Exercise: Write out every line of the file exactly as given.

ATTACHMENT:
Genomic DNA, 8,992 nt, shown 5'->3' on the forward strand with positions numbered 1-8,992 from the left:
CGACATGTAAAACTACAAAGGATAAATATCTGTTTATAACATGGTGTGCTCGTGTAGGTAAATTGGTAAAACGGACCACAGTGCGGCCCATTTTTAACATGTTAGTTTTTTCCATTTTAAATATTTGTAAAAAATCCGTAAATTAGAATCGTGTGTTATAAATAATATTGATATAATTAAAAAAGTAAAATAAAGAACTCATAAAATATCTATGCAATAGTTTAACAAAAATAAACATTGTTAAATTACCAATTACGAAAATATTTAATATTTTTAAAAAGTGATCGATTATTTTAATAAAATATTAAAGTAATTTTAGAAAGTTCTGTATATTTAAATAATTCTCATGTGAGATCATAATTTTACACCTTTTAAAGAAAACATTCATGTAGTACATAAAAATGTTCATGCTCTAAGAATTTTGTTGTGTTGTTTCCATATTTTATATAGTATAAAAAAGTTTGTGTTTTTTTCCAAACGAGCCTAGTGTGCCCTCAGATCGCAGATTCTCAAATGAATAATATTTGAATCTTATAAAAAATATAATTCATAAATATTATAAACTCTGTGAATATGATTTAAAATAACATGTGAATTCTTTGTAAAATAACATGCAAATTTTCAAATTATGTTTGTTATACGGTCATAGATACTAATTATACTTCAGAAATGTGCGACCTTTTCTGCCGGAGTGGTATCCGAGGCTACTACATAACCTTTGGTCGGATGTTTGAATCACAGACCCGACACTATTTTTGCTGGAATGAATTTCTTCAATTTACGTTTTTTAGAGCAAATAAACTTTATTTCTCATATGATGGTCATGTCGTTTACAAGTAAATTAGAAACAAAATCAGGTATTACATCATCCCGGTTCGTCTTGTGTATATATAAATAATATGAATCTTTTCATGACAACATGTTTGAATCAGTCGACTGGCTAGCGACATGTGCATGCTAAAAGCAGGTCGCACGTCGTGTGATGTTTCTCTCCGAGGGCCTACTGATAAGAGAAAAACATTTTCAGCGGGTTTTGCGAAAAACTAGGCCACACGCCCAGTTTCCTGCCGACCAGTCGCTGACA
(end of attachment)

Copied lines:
Genomic DNA, 8,992 nt, shown 5'->3' on the forward strand with positions numbered 1-8,992 from the left:
CGACATGTAAAACTACAAAGGATAAATATCTGTTTATAACATGGTGTGCTCGTGTAGGTAAATTGGTAAAACGGACCACAGTGCGGCCCATTTTTAACATGTTAGTTTTTTCCATTTTAAATATTTGTAAAAAATCCGTAAATTAGAATCGTGTGTTATAAATAATATTGATATAATTAAAAAAGTAAAATAAAGAACTCATAAAATATCTATGCAATAGTTTAACAAAAATAAACATTGTTAAATTACCAATTACGAAAATATTTAATATTTTTAAAAAGTGATCGATTATTTTAATAAAATATTAAAGTAATTTTAGAAAGTTCTGTATATTTAAATAATTCTCATGTGAGATCATAATTTTACACCTTTTAAAGAAAACATTCATGTAGTACATAAAAATGTTCATGCTCTAAGAATTTTGTTGTGTTGTTTCCATATTTTATATAGTATAAAAAAGTTTGTGTTTTTTTCCAAACGAGCCTAGTGTGCCCTCAGATCGCAGATTCTCAAATGAATAATATTTGAATCTTATAAAAAATATAATTCATAAATATTATAAACTCTGTGAATATGATTTAAAATAACATGTGAATTCTTTGTAAAATAACATGCAAATTTTCAAATTATGTTTGTTATACGGTCATAGATACTAATTATACTTCAGAAATGTGCGACCTTTTCTGCCGGAGTGGTATCCGAGGCTACTACATAACCTTTGGTCGGATGTTTGAATCACAGACCCGACACTATTTTTGCTGGAATGAATTTCTTCAATTTACGTTTTTTAGAGCAAATAAACTTTATTTCTCATATGATGGTCATGTCGTTTACAAGTAAATTAGAAACAAAATCAGGTATTACATCATCCCGGTTCGTCTTGTGTATATATAAATAATATGAATCTTTTCATGACAACATGTTTGAATCAGTCGACTGGCTAGCGACATGTGCATGCTAAAAGCAGGTCGCACGTCGTGTGATGTTTCTCTCCGAGGGCCTACTGATAAGAGAAAAACATTTTCAGCGGGTTTTGCGAAAAACTAGGCCACACGCCCAGTTTCCTGCCGACCAGTCGCTGACA